Kevin Trowbridge

Software Developer. Husband. I ❤ Webpages.

The Breakers Blues Band

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“Play that thing!”

My stage presence was lacking. I wasn’t confident, and it showed. I hunched over the guitar and stared at my hands. I didn’t smile, or ever look at the audience.

breakers blues band LIVE album cover

Suddenly, Big Ray pointed his huge, meaty finger at me and shouted: “Kevin! PLAY THAT THING!” Unsatisfied, he grabbed a spare guitar, and waded in to save me.

Ray’s guitar playing was not technically very good. He played very simply, perhaps one note in rhythm, bending the string.

But his was totally different, and BETTER, than my playing. He stood tall, he radiated confidence, he got louder, he got quieter, he looked at the audience, he smiled, he walked around and interacted with the drummer, with the bassist.

… I was by far my own worst critic. Not everyone in the audience is musical; many can’t tell when you play wrong notes. If you are smiling, and moving with the rhythm of the song, and sounds are coming from your guitar, all seems well.

It’s insulting if people come to see you play, and you don’t attempt to give a convincing performance by smiling and having good stage presence.

As with many other things in life, fake it till you make it.

Here’s a recording of us LIVE at Michigan Tech in the fall of 2003:

The Beginning

a group shot of the band in Hancock, Michigan

The genesis of the Breakers Blues Band was the Michigan Tech Jazz program, lead by talented and wonderful Mike Irish.

I played the trumpet in these bands all through college. But honestly, I hated the trumpet. The musician must match the instrument. The trumpet was everything I was not: brassy, loud, and over-confident.

The guitar, on the other hand, was fundamental, a rhythm instrument, it hung out in the background, keeping time and sounding groovy. Much more my speed. And I had been secretly playing the guitar (and the keyboard) since back in high school. I taught myself, from ”The Complete Easy Beatles” with simplified chord diagrams.

My trumpet hatred must have been obvious, because in the fall of 2003, there was an opening in the MTU Jazz band for a guitarist, and Mike Irish gave the spot to me. Thus my escape from the trumpet was accomplished.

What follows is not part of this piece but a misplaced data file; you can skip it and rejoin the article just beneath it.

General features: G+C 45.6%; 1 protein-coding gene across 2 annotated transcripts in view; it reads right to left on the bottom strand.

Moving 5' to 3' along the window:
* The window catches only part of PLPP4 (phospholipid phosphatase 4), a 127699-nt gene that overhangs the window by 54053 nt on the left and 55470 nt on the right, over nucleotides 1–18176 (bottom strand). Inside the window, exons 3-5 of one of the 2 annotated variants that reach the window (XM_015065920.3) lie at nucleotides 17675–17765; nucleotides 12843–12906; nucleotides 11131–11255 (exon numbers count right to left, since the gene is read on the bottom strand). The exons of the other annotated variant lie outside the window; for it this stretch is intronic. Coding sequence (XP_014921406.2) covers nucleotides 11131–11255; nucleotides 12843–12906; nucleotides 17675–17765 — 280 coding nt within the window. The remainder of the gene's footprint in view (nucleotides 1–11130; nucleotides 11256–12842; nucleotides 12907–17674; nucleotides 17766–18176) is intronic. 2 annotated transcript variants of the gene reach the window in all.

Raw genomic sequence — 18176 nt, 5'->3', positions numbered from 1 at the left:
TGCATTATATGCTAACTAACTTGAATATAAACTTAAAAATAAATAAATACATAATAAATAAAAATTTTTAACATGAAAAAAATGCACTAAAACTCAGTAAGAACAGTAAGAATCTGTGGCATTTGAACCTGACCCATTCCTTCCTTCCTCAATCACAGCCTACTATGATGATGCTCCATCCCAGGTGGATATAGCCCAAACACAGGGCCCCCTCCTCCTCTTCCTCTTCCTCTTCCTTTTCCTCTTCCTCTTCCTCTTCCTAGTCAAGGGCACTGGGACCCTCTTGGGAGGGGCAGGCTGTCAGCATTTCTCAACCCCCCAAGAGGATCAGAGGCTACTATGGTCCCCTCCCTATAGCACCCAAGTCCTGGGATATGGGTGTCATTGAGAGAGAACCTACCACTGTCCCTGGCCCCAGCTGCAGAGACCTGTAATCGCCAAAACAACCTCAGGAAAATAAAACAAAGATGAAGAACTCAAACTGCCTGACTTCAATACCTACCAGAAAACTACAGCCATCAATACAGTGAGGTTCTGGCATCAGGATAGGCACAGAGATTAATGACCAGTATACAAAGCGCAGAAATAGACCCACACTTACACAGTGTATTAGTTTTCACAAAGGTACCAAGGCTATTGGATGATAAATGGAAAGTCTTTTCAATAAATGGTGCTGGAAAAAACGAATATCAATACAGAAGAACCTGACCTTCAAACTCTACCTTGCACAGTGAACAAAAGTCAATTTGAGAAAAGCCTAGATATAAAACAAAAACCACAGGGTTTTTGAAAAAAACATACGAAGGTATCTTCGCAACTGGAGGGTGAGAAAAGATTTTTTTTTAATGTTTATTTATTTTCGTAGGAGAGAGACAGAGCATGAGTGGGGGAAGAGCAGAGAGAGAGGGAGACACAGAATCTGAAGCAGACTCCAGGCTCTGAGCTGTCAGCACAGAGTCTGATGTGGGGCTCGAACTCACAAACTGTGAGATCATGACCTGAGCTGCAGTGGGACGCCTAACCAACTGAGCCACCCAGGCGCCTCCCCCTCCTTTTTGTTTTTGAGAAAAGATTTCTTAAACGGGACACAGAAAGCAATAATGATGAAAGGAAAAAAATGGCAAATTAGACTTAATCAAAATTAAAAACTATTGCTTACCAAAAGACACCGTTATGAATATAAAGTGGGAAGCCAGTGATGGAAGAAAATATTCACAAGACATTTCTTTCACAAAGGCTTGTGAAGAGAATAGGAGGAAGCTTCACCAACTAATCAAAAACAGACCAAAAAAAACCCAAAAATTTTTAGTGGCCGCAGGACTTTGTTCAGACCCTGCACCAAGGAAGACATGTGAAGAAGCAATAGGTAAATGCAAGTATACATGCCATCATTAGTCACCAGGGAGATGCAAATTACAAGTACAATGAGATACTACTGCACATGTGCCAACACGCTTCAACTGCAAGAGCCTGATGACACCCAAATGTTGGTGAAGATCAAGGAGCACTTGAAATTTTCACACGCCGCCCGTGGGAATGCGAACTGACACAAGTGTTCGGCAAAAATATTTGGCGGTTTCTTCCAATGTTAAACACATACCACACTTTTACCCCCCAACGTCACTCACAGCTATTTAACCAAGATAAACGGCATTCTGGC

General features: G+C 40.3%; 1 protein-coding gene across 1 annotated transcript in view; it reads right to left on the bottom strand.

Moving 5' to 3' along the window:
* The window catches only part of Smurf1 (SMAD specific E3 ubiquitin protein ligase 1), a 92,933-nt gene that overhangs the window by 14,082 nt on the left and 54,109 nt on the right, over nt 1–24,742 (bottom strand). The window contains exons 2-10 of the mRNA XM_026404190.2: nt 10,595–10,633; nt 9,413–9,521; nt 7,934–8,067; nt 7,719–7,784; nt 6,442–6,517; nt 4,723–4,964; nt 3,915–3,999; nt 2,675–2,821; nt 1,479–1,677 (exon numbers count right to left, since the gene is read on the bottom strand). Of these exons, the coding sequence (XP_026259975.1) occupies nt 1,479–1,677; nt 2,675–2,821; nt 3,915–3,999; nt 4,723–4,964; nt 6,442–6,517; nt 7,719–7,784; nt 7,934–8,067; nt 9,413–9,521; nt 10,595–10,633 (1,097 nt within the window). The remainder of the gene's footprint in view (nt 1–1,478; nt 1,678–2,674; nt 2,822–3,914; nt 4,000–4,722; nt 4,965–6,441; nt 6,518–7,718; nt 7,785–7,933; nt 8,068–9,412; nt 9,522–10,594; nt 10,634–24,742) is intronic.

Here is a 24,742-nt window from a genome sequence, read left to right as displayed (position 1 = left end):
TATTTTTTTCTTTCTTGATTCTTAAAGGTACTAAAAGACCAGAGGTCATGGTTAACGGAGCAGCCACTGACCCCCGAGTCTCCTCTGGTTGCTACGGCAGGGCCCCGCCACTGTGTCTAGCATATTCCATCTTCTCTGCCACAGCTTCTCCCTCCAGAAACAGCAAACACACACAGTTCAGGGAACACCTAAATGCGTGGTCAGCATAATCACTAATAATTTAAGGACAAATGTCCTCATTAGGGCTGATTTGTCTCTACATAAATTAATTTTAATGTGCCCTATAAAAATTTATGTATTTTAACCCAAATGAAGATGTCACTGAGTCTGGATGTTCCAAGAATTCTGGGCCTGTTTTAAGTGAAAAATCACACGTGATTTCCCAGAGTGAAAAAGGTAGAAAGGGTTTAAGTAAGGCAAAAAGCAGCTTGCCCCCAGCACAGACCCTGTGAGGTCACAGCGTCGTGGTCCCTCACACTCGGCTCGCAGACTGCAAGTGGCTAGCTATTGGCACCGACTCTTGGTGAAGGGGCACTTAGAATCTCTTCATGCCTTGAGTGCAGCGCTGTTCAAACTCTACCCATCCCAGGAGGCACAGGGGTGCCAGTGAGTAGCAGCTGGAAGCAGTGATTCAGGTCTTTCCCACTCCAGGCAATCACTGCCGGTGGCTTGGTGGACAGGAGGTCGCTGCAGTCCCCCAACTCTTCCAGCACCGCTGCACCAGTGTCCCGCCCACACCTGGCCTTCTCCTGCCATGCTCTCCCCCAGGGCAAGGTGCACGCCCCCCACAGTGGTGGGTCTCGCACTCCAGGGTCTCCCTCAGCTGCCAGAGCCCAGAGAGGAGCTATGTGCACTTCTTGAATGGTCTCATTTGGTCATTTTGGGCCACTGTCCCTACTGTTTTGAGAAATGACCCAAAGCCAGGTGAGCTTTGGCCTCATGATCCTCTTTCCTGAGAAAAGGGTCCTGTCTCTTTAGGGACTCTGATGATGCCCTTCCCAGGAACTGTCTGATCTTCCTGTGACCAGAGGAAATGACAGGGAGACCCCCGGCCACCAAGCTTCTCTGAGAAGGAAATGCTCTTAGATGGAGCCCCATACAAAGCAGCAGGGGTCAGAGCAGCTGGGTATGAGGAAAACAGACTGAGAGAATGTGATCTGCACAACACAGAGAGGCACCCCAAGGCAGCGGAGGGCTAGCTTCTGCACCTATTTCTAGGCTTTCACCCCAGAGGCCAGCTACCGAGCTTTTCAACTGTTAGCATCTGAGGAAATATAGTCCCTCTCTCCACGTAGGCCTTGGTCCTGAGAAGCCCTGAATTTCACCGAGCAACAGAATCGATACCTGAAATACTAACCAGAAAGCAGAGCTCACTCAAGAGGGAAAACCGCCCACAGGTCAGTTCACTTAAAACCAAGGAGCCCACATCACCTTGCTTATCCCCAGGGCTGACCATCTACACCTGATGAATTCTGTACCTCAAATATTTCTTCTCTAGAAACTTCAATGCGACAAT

Soon afterwards, there were a series of ‘jam sessions’ at the Motherlode cafe in downtown Houghton, which I shyly attended, although I rarely played.

One night a strange and interesting guy showed up:

It was a typical scene—the cafe full of stereotypical engineering students: shy, pale, slight, quiet, introverted, no one talking. Suddenly a tall, large, bearded, joyous man, leapt onto the stage with his saxophone, and passionately played, many notes, up and down the scale, moving his body with the rhythm, totally dominating the stage.

It was kind of shocking! Such a lack of reserve! Such confidence! Did we like it? Not sure. Did we notice? Definitely.

This was “Big Ray” Haywood, and shortly afterwards, he joined the MTU jazz band.

The charts we were playing were good practice, and very beautiful. But they were played straight from the charts, and solos were generally short, and somewhat rehearsed.

So, the opportunity was definitely there for smaller groups to form. But we were lacking id, or primal desire. If you had asked me if I wanted to form a band and go around gigging at bars, the idea wouldn’t have appealed to me. But I didn’t know what I was missing. ;)

However, Ray had a passion for the blues! He had already been in a band (the Crossroads Blues Band with his brother and others) back at home in Detroit, and here, he saw opportunity: music-making, and money-making potential.

The Perks of Fame

My junior year of college, I spent in Switzerland, learning French. It was so amazing, it reset all my expectations. When I came back, I felt really down. I didn’t want to be at Michigan Tech. For almost two years, I limped along, not enjoying much, frustrated, apathetic.

The root problem was my poor attitude. However, time cured me eventually: I just got tired of feeling down all the time, and I decided to live again, in the here and now, where I was.

The Breakers Blues Band was an important part of this new period of self-growth: I “came out of my shell.” We were successful. We had groupies. Our shows were always full: we regularly drew crowds of more than 100 people.

Also, I had a responsibility to pull my weight. This included having a good stage presence by appearing to enjoy myself. At first it was an act. But slowly, it became real.

I switched to the keyboard: piano blues can be so simple. I got a lot better. I learned how to solo: start off softly, build tension with a repetitive note or a riff, and then build a vocabulary of little tricks that sound cool. Our whole group got tighter: we were aggressively gigging: 2 shows a week for more than a year. It was a whole epoch of my life.

We even had away shows, in Marquette and Copper Harbor. We would throw afterparties and invite our fans to party with us. And, at one of these shows, I met my first real girlfriend: Mandy Edwards.

the band posing with a true Detroit Bluesmobile

playing at the Ramada Waterfront Inn in Hancock, Michigan

Ray Haywood, Alan Cross, and Kevin Trowbridge

my first real girlfriend, Mandy Edwards